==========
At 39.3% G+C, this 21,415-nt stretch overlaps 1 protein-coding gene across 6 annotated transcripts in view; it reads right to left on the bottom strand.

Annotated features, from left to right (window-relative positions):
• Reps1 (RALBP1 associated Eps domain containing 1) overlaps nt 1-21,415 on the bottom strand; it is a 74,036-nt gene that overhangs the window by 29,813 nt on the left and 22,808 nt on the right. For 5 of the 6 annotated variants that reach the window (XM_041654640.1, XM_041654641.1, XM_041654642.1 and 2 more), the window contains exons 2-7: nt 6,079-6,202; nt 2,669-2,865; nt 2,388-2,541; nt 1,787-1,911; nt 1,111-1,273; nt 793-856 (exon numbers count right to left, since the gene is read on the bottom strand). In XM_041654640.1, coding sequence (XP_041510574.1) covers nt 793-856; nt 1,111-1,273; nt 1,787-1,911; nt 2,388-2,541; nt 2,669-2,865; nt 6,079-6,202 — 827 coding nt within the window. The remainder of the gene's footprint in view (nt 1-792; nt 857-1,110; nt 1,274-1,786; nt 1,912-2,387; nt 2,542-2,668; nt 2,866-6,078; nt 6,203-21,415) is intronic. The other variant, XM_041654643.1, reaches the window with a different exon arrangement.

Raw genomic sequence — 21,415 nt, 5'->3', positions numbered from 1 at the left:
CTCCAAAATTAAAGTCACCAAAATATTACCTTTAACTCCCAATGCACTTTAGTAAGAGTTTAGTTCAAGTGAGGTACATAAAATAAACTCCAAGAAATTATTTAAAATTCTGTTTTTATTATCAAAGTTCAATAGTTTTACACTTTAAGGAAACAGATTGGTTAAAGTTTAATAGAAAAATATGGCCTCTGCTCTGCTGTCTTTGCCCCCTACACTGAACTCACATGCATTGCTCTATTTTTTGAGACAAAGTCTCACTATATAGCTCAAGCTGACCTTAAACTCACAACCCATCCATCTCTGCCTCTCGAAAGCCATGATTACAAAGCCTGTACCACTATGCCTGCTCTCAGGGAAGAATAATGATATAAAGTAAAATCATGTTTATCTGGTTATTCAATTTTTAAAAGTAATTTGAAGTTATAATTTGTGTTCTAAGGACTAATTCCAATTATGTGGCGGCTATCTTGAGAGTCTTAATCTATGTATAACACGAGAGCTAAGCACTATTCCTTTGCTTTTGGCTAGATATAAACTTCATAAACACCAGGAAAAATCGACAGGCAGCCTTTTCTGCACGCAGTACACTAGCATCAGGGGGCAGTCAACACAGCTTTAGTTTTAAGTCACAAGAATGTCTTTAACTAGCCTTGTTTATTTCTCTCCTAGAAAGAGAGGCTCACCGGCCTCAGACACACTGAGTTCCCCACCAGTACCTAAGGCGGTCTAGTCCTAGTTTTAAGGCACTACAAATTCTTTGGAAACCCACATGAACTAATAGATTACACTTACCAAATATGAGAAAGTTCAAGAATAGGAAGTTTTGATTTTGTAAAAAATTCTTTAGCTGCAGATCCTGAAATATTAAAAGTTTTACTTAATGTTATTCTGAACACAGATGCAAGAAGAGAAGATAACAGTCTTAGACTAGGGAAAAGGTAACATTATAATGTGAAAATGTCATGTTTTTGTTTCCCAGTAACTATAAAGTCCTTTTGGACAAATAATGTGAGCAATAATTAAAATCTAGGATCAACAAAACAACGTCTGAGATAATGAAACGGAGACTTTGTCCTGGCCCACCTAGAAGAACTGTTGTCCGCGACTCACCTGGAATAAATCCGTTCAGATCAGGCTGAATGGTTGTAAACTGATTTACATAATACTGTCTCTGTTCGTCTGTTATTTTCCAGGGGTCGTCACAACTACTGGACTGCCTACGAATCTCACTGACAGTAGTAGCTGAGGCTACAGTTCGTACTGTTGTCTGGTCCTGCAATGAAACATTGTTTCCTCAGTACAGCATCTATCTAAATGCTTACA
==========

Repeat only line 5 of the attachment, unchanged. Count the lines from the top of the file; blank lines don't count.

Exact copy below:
CTCCAAAATTAAAGTCACCAAAATATTACCTTTAACTCCCAATGCACTTTAGTAAGAGTTTAGTTCAAGTGAGGTACATAAAATAAACTCCAAGAAATTATTTAAAATTCTGTTTTTATTATCAAAGTTCAATAGTTTTACACTTTAAGGAAACAGATTGGTTAAAGTTTAATAGAAAAATATGGCCTCTGCTCTGCTGTCTTTGCCCCCTACACTGAACTCACATGCATTGCTCTATTTTTTGAGACAAAGTCTCACTATATAGCTCAAGCTGACCTTAAACTCACAACCCATCCATCTCTGCCTCTCGAAAGCCATGATTACAAAGCCTGTACCACTATGCCTGCTCTCAGGGAAGAATAATGATATAAAGTAAAATCATGTTTATCTGGTTATTCAATTTTTAAAAGTAATTTGAAGTTATAATTTGTGTTCTAAGGACTAATTCCAATTATGTGGCGGCTATCTTGAGAGTCTTAATCTATGTATAACACGAGAGCTAAGCACTATTCCTTTGCTTTTGGCTAGATATAAACTTCATAAACACCAGGAAAAATCGACAGGCAGCCTTTTCTGCACGCAGTACACTAGCATCAGGGGGCAGTCAACACAGCTTTAGTTTTAAGTCACAAGAATGTCTTTAACTAGCCTTGTTTATTTCTCTCCTAGAAAGAGAGGCTCACCGGCCTCAGACACACTGAGTTCCCCACCAGTACCTAAGGCGGTCTAGTCCTAGTTTTAAGGCACTACAAATTCTTTGGAAACCCACATGAACTAATAGATTACACTTACCAAATATGAGAAAGTTCAAGAATAGGAAGTTTTGATTTTGTAAAAAATTCTTTAGCTGCAGATCCTGAAATATTAAAAGTTTTACTTAATGTTATTCTGAACACAGATGCAAGAAGAGAAGATAACAGTCTTAGACTAGGGAAAAGGTAACATTATAATGTGAAAATGTCATGTTTTTGTTTCCCAGTAACTATAAAGTCCTTTTGGACAAATAATGTGAGCAATAATTAAAATCTAGGATCAACAAAACAACGTCTGAGATAATGAAACGGAGACTTTGTCCTGGCCCACCTAGAAGAACTGTTGTCCGCGACTCACCTGGAATAAATCCGTTCAGATCAGGCTGAATGGTTGTAAACTGATTTACATAATACTGTCTCTGTTCGTCTGTTATTTTCCAGGGGTCGTCACAACTACTGGACTGCCTACGAATCTCACTGACAGTAGTAGCTGAGGCTACAGTTCGTACTGTTGTCTGGTCCTGCAATGAAACATTGTTTCCTCAGTACAGCATCTATCTAAATGCTTACA